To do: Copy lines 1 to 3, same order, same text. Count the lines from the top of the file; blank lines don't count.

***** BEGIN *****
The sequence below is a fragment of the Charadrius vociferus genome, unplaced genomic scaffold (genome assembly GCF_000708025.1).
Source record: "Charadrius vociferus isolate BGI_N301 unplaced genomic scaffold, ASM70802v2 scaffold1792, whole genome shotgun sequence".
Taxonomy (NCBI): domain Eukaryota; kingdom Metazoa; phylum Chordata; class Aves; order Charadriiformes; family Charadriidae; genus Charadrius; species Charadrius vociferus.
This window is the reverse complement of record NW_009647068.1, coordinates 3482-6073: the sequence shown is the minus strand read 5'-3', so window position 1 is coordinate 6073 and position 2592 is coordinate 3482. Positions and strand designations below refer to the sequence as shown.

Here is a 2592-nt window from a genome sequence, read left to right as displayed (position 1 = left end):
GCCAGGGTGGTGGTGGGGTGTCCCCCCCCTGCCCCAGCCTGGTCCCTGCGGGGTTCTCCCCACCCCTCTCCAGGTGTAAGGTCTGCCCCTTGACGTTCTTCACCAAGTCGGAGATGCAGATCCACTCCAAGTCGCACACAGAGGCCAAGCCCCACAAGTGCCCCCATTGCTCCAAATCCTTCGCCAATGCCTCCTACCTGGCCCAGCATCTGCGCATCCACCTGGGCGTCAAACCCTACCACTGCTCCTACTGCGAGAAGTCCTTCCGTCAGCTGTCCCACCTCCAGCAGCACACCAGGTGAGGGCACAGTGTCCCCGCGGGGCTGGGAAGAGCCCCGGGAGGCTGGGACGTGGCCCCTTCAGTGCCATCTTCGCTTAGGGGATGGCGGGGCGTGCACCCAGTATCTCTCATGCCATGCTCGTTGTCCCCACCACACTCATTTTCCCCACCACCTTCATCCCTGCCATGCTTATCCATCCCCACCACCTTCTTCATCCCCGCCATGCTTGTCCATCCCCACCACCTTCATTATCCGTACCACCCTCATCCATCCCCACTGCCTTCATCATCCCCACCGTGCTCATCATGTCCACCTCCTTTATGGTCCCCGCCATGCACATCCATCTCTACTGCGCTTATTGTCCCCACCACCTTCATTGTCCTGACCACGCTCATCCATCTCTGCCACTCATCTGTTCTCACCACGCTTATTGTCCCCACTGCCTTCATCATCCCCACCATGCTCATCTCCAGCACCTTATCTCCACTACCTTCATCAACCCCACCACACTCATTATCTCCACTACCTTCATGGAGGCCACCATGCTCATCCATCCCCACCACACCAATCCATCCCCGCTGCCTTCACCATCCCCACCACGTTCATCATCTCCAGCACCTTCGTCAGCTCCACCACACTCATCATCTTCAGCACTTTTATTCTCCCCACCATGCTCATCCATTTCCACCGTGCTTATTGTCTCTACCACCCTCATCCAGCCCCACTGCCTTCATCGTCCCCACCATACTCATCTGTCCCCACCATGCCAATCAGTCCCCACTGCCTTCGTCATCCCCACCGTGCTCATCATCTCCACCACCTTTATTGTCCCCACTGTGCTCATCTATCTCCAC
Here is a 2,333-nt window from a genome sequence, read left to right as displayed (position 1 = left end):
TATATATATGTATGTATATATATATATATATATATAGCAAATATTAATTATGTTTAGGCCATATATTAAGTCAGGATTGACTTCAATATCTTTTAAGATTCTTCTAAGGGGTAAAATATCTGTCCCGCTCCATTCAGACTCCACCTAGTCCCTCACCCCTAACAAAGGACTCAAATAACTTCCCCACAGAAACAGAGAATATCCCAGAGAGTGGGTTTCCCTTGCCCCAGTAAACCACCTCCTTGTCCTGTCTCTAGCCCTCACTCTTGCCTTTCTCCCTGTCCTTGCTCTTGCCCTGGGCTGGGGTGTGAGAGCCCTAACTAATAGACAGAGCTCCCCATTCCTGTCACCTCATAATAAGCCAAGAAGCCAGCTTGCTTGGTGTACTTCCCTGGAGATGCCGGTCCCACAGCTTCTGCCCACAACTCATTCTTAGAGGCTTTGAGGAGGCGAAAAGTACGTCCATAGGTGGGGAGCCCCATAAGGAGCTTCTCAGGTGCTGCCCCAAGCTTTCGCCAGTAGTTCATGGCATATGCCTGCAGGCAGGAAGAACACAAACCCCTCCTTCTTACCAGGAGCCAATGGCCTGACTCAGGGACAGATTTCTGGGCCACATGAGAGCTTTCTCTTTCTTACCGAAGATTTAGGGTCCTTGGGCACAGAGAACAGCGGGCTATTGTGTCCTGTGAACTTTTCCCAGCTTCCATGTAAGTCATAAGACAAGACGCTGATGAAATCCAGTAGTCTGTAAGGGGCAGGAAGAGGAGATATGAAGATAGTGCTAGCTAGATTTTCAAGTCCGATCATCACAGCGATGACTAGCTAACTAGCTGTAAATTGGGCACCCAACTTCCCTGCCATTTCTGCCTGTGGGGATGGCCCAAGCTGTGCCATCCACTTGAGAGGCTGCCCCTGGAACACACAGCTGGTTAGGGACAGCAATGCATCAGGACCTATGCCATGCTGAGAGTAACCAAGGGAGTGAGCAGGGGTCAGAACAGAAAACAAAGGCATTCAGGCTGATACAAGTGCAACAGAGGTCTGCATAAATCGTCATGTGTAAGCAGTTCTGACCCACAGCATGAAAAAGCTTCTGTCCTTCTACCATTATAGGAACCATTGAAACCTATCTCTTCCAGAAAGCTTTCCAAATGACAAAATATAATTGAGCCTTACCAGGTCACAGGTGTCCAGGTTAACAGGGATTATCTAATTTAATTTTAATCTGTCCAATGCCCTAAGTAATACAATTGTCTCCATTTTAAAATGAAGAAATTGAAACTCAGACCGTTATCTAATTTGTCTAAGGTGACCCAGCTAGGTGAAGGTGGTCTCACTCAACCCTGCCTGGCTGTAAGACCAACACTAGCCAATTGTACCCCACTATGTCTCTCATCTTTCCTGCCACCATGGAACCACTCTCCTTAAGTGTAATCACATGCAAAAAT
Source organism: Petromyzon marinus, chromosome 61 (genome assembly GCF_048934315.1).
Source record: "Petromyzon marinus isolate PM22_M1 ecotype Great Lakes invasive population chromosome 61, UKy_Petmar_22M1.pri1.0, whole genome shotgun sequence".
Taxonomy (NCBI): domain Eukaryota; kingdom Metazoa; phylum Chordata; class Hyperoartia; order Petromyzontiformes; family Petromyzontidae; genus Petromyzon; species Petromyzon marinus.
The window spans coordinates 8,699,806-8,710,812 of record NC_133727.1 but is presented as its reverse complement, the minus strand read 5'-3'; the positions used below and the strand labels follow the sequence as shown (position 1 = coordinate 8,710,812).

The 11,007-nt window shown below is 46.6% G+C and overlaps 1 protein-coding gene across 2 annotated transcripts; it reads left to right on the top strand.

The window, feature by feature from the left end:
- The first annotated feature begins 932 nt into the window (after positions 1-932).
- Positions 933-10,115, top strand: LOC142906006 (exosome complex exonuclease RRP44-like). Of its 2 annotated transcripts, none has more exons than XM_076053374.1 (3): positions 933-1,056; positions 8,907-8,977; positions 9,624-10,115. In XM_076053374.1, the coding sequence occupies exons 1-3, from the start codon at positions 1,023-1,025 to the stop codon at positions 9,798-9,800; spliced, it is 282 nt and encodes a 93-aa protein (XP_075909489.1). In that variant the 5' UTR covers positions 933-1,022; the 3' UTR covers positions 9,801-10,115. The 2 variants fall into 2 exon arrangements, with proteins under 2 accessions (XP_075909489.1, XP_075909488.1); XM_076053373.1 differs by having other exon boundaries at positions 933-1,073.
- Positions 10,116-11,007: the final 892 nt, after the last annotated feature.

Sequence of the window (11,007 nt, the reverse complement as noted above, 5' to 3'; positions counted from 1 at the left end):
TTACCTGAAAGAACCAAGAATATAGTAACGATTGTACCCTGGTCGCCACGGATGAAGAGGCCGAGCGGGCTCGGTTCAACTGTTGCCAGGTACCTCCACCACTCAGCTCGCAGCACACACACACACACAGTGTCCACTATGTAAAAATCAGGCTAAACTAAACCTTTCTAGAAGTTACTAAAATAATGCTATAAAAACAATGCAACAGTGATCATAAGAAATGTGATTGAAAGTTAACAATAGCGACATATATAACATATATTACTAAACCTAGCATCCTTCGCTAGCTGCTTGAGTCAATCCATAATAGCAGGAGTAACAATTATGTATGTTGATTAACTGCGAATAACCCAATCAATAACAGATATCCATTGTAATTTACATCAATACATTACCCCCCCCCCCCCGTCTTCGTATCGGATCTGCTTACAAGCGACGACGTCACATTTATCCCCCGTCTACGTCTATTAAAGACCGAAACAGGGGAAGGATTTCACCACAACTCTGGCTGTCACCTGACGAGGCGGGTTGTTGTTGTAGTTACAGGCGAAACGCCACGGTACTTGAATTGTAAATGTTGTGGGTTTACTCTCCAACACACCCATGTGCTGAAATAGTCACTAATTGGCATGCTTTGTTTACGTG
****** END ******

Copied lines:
The sequence below is a fragment of the Charadrius vociferus genome, unplaced genomic scaffold (genome assembly GCF_000708025.1).
Source record: "Charadrius vociferus isolate BGI_N301 unplaced genomic scaffold, ASM70802v2 scaffold1792, whole genome shotgun sequence".
Taxonomy (NCBI): domain Eukaryota; kingdom Metazoa; phylum Chordata; class Aves; order Charadriiformes; family Charadriidae; genus Charadrius; species Charadrius vociferus.